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Contractual remedies aimed at performance create a well-known rift between common law and civil law traditions, in the one existing in the shadow of damages, whilst in the other regarded as a generally enforceable right following from the contract. Developments in approximation of laws in Europe, in particular in consumer sales law, suggest however that a convergence of these approaches may be within reach.
Putting the focus on the contract of sale, which as the most common type of contract may fulfil a leading role in the harmonisation process, this book aims to provide a model for further convergence of European sales laws, engaging with issues of contract theory and comparative law lying at the heart of the process. Independently from this, the comparison between different systems is used in order to highlight particular problems in the remedial schemes of individual systems and to see whether a better solution may be borrowed from elsewhere.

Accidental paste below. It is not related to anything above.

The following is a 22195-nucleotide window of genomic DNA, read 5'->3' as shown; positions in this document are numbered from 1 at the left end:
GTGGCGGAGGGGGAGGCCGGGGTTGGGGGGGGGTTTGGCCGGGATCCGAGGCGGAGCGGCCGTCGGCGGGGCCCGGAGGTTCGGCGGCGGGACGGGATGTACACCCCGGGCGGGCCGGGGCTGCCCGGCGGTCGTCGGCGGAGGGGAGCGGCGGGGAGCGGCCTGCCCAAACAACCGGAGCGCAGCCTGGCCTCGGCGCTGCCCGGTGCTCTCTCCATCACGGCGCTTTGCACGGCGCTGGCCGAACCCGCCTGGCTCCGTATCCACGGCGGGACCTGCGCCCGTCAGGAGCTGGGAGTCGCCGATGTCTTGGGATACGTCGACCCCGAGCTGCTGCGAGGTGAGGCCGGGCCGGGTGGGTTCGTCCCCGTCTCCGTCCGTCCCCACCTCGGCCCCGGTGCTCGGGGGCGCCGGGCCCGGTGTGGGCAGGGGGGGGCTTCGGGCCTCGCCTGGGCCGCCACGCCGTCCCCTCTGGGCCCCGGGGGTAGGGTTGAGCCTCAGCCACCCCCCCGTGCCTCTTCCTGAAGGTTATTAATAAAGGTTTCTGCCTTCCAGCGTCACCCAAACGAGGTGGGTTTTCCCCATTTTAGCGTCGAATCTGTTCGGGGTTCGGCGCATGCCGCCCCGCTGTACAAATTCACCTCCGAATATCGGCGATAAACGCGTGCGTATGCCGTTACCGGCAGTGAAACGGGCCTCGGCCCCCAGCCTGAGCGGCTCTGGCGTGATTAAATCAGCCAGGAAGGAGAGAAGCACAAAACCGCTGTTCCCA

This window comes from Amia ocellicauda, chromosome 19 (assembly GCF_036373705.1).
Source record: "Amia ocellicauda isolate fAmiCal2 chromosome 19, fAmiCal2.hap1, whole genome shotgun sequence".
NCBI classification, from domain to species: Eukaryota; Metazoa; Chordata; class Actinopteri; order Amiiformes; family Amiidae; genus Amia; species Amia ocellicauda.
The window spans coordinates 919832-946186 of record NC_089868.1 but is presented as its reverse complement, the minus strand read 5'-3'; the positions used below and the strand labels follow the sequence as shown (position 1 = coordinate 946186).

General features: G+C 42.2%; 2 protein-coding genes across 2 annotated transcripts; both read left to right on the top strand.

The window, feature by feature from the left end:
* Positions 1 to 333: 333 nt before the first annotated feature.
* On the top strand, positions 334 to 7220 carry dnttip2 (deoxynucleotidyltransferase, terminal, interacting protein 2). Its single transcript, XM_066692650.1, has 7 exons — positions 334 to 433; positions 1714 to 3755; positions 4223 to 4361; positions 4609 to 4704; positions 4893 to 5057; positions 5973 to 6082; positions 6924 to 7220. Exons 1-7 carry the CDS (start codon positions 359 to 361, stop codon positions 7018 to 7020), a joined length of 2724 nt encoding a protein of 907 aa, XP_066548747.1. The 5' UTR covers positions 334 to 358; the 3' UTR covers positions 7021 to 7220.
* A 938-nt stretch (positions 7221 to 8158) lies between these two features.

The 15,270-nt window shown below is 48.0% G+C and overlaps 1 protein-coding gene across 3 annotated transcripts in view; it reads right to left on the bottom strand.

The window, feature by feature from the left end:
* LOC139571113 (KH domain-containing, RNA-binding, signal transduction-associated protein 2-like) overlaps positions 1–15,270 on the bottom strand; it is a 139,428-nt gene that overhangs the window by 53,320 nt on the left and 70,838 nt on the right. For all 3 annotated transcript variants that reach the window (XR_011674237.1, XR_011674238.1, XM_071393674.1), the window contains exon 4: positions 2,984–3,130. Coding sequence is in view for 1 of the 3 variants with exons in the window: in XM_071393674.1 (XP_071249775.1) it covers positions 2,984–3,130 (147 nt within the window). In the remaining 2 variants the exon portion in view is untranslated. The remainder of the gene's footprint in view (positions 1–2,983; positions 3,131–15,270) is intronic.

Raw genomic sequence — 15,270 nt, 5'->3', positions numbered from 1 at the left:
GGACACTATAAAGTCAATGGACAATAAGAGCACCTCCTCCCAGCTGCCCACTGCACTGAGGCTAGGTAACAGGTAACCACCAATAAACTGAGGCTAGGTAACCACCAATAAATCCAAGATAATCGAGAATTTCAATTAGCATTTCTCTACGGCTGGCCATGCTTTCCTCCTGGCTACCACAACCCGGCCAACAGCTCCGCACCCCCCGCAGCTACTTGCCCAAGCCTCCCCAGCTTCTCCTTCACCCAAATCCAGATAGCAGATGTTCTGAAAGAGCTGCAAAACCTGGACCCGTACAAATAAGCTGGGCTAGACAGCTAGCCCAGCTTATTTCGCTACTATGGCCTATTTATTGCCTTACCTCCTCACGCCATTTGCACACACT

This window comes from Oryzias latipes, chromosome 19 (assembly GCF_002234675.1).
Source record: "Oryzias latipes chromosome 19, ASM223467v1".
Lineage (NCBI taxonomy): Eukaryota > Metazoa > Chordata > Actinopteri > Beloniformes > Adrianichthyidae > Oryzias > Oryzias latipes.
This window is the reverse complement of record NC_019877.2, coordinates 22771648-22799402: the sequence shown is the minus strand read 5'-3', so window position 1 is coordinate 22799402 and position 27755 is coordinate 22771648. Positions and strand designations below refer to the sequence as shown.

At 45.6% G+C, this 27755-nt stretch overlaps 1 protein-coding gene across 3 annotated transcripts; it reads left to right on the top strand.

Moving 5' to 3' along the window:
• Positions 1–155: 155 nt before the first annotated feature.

Scaling the interests of sellers and buyers as reflected in national laws as well as in uniform sets of rules such as CISG and PECL, a plea is made for a primary position for performance-oriented remedies in the harmonisation of European sales law. In this context, special significance is attributed to the possibility of cure by the seller, which has both practical and conceptual links to the buyer's remedies aimed at performance.